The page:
How my friends helped my work as a pastor:
I never knew the greatest help I had—people who prayed for me, forgave me, and were patient with me. These are hidden things that only become known years later, but they are very real things: how else could my friends help a guy who was a closed off as me? My more charismatic friends would not only pray for me, they would listen to the Lord’s voice and humbly deliver to me what they heard. They didn’t try to enforce what they heard (you know, “God told me to tell you . . . “) but always offered what they had, much like a UPS delivery driver (“Here’s the package, I hope it helps: see ya’.”). In retrospect, I wished I would have actively asked for their opinions more. Of course, there were other more visible helps as well. Encouragement—especially encouragement that is specific—is a great help.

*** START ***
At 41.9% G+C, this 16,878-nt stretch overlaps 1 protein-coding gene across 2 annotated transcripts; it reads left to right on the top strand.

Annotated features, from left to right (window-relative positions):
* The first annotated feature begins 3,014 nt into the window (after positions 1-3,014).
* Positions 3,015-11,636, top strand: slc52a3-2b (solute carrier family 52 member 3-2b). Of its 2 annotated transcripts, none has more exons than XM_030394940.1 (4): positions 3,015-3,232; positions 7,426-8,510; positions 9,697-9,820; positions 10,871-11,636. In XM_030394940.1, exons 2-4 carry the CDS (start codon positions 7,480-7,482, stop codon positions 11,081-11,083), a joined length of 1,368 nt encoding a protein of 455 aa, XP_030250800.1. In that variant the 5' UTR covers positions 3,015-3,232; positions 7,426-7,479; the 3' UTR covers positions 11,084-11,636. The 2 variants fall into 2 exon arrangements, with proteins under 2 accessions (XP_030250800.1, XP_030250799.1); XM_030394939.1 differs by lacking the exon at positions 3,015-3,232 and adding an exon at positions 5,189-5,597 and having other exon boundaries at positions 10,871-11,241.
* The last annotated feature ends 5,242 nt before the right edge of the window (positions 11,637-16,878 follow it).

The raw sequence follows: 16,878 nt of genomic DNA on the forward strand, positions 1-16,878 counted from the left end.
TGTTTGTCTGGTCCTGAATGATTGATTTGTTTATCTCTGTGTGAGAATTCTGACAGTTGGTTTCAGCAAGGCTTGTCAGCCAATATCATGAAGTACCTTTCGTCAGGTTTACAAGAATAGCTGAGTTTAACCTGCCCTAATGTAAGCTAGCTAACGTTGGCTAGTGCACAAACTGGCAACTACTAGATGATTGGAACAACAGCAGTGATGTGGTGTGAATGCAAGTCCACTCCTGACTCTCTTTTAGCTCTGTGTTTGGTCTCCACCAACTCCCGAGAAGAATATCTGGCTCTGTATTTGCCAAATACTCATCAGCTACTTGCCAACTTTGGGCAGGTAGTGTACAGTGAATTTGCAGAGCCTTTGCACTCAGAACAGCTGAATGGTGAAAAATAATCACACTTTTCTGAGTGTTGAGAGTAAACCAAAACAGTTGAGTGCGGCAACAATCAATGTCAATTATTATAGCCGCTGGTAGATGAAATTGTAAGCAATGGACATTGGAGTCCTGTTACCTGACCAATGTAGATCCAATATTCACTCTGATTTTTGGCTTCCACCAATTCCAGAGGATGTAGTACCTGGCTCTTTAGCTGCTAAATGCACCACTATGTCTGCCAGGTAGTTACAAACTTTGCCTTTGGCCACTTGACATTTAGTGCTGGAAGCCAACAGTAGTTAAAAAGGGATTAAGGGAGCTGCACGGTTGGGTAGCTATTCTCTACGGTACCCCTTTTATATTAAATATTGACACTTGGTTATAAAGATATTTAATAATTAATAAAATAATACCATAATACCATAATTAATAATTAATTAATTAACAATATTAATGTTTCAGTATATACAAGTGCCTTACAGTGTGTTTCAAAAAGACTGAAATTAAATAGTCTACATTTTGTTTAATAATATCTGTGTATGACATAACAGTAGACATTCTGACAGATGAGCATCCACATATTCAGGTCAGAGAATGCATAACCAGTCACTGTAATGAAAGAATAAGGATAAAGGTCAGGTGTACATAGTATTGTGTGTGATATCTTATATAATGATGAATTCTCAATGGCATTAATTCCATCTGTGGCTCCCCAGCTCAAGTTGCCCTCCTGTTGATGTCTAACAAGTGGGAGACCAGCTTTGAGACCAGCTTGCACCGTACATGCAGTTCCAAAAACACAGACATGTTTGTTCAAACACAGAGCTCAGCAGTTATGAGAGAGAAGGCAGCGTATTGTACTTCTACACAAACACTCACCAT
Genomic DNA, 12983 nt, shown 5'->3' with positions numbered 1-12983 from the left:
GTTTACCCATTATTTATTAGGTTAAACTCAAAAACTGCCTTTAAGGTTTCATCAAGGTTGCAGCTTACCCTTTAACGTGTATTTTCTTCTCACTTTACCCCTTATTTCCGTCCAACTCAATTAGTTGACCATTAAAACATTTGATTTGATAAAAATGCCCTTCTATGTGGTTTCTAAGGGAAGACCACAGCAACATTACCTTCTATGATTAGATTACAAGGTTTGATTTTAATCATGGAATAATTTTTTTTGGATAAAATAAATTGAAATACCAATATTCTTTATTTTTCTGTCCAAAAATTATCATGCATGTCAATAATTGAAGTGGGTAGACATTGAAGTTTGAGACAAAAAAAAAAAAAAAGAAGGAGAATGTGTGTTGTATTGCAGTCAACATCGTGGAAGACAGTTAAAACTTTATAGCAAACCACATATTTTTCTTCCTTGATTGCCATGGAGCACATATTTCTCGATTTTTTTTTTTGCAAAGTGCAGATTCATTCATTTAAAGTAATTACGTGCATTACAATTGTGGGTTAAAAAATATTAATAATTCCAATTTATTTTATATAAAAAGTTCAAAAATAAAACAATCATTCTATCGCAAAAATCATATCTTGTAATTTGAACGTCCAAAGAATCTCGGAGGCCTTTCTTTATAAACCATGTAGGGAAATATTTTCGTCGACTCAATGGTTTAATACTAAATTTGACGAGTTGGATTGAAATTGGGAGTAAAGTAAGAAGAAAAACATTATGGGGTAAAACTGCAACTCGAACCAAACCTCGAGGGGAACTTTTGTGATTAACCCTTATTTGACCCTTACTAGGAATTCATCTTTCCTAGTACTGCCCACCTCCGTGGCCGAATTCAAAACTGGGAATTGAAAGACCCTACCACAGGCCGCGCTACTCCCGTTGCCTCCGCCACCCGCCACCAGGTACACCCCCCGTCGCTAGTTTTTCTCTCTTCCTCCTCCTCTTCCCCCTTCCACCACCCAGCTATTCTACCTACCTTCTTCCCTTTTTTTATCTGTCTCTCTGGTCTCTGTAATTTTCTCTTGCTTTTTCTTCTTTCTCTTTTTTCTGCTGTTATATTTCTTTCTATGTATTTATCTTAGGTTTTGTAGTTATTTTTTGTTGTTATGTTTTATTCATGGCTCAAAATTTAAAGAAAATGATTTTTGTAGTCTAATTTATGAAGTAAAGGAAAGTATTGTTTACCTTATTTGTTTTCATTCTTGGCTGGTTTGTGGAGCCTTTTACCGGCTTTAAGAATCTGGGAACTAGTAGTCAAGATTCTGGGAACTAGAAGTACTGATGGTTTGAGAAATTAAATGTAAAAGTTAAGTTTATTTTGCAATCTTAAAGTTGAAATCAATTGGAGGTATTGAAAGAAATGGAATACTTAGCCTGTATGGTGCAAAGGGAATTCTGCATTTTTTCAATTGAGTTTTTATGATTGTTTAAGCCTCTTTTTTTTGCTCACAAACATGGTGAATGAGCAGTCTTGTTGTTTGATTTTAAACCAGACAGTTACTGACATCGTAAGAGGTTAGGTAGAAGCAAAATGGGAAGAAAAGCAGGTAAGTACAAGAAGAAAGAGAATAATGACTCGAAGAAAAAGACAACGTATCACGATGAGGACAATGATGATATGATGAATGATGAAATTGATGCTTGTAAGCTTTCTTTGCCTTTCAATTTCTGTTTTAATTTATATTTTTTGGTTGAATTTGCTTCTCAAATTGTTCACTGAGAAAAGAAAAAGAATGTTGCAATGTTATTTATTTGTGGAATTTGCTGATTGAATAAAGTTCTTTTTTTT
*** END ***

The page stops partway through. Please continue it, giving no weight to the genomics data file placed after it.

The different kinds of friends I had:
I had “old friends,” people who had known me for years, and had taken the effort to stay in contact, even though we were distributed all of the country. These guys were people with no interest in the direction of the church, or no desire to be given position: they only cared about me. That’s valuable!
Other friends are those would’ve been my friends whether I was a pastor or not. Some were in the church; some were not. You can’t “talk shop” all the time: Even with friends inside the church is was great to have people to talk with about music, movies, and books. Good friends allow you to have a life outside of the church—and provide the opportunity to do so.
Finally, my biggest single regret is not befriending my spouse more. In a misguided attempt to “protect” my spouse from church crap, I closed off that portion of my thoughts to her. She sensed it, and it was painful to her. It was a bad move because no human was more on my side, and I chose to keep a big part of my life (my thoughts and feelings) separate from her.
This article on friendship for leaders originally appeared here, and is used by permission.